Recipes for resolving basic problems in Vim
Setting ‘foobar’ isn’t working.
'foobar' is indeed set in your buffer:
:verbose set foobar?
The output of the above command should clue you into what, if anything, is overriding your setting.
My x map isn’t working / Something unexpected happens when I press x.
Use the single-argument variant of the
:map command to determine if and where a mapping was defined:
:verbose map x
To narrow down the list, use
nmap for normal mode mappings,
imap for insert mode, etc.
A common mistake that leads to unexpected behavior in a mapping is placing a comment on the same line, because the comment is interpreted as part of the mapping:
:nnoremap n nzz " This will blow up
Another common snag is the
| (“bar”) character used to separate commands,
allowing you to execute
:next|update in one line, for example. A handful of
commands allow a
| in their arguments (e.g.,
:argdo), but most don’t.
:nnoremap <Leader>n :next|update<CR>
Is really equivalent to:
:nnoremap <Leader>n :next :update<CR>
In addition to your mapping not working as expected, this can also cause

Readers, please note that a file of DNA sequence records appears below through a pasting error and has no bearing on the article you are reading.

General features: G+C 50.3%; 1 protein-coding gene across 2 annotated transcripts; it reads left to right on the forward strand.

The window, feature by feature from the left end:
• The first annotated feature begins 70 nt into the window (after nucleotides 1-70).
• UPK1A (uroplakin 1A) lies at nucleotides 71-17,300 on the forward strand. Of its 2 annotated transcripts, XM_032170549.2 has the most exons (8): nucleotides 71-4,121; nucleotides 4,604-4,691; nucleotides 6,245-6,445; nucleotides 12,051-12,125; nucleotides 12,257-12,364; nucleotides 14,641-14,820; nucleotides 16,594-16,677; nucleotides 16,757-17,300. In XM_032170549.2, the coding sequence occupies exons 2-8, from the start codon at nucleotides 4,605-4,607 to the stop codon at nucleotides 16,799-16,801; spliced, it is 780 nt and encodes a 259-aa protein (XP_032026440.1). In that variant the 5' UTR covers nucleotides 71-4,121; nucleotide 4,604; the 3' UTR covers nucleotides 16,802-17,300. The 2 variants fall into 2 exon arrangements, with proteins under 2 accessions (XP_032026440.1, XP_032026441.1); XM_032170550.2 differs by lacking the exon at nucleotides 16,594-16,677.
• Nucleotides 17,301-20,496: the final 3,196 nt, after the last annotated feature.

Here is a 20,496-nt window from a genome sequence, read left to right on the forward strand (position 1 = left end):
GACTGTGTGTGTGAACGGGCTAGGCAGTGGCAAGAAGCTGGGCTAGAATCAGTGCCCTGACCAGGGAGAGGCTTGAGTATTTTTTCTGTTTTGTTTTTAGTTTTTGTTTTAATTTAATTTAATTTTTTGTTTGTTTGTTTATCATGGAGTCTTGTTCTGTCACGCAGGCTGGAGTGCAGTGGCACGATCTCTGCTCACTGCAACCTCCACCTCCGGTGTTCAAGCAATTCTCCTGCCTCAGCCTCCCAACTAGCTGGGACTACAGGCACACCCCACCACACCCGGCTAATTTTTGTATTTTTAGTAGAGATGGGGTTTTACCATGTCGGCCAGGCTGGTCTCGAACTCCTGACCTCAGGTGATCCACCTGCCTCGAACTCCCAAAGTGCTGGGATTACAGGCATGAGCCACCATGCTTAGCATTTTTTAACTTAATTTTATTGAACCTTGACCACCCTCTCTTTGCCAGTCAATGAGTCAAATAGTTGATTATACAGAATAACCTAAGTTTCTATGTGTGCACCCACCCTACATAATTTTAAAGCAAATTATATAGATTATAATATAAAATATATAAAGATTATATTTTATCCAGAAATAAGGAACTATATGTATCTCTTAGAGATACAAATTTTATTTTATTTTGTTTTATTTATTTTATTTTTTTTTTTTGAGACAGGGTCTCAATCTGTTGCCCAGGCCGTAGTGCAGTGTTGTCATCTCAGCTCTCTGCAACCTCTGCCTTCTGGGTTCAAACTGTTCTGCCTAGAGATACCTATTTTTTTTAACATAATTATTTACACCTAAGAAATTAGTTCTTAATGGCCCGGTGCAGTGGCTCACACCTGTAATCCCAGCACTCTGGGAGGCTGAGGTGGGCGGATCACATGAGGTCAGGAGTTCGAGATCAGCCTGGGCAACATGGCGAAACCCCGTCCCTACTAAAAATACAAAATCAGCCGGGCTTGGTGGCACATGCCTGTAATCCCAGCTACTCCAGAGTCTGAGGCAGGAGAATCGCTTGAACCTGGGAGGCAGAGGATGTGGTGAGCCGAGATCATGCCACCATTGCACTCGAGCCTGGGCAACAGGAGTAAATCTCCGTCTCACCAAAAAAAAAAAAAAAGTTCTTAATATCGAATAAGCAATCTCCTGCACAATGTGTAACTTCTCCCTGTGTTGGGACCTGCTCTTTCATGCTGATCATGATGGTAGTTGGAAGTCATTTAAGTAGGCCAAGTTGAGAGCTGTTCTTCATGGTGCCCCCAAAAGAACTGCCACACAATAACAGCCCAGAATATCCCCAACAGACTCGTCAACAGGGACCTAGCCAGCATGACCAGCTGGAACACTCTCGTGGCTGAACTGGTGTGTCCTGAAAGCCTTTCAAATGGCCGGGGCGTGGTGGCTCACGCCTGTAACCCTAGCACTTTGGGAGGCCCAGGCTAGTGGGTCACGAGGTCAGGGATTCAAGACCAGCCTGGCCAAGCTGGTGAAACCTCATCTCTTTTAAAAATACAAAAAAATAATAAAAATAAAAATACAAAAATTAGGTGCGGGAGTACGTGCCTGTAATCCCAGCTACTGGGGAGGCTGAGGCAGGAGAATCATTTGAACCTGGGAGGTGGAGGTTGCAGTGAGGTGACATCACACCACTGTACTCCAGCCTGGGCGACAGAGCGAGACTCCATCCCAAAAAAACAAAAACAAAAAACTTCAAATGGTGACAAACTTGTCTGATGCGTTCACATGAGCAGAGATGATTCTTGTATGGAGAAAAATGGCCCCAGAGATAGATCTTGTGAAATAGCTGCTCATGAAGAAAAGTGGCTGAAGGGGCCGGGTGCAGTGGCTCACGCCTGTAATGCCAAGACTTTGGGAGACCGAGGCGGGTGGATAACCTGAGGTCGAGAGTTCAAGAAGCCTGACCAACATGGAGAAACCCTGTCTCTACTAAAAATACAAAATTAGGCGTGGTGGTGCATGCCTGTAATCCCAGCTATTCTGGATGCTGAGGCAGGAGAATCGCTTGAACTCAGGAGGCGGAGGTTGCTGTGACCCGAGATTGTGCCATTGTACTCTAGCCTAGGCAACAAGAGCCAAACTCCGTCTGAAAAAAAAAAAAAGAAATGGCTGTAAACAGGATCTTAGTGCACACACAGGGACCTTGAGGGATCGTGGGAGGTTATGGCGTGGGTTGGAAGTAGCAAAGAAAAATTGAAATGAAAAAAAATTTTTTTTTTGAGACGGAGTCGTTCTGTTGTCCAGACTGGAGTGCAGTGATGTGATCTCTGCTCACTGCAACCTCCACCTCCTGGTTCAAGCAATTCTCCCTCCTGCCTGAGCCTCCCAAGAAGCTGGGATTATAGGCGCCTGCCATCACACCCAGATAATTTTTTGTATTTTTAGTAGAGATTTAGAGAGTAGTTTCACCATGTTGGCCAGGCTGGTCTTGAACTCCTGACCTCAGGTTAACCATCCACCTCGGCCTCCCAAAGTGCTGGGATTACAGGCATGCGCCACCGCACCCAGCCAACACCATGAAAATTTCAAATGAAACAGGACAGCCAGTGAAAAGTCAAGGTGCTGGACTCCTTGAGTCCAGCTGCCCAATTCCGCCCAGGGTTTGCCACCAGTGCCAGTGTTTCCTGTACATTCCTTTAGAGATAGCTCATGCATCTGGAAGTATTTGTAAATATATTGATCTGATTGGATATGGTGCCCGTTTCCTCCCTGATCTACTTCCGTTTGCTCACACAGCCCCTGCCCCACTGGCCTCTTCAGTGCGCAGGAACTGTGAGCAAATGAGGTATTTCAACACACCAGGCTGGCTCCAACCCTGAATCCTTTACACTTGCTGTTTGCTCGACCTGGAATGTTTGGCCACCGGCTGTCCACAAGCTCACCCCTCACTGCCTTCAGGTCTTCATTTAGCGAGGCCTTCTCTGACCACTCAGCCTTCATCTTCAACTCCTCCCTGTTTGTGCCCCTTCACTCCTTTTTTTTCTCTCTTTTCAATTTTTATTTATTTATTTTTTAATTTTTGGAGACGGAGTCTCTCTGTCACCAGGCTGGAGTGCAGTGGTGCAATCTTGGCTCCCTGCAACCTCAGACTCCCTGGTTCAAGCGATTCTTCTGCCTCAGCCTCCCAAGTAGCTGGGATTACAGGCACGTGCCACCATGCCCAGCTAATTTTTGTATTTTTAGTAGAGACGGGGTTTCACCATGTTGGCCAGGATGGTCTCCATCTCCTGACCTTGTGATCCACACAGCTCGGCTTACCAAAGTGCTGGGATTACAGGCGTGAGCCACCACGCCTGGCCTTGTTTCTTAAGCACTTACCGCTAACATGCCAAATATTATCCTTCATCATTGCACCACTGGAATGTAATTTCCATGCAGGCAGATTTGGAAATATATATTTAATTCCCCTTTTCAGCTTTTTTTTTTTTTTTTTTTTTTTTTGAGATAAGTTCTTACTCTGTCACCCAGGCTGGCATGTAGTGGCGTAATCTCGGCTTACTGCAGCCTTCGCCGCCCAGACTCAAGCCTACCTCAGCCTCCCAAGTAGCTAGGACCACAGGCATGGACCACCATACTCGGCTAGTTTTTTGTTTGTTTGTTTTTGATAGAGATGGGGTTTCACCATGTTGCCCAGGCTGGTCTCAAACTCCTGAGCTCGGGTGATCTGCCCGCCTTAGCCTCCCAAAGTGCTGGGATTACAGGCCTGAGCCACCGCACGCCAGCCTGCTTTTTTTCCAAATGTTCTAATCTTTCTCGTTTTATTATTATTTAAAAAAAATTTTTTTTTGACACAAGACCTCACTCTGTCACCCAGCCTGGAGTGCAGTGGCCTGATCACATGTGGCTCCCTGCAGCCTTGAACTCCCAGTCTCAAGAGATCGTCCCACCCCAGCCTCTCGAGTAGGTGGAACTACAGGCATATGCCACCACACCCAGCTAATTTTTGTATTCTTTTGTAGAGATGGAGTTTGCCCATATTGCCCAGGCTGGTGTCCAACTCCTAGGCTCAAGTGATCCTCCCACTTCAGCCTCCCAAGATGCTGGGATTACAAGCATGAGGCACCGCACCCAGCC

unexpected behavior at startup. Use
<Bar> in a mapping instead:
:nnoremap <Leader>n :next<Bar>update<CR>
My color scheme isn’t working / I’m seeing the wrong colors.
Make sure the color scheme supports terminal Vim (look for
in the script) or GUI Vim (look for
gui*) depending on which you are using.
Make sure your
TERM is accurate:
Vim depends on
TERM to determine how many colors your terminal emulator can display.
I’m seeing an error message.
If the error message isn’t descriptive enough to tell what the problem is, you can often get more context by looking up the error code in Vim’s documentation:
The foo.vim plug-in isn’t loading.
Are you sure? You can check the output of
:scriptnames to see if it loaded and in what order it was sourced relative
to other plug-ins.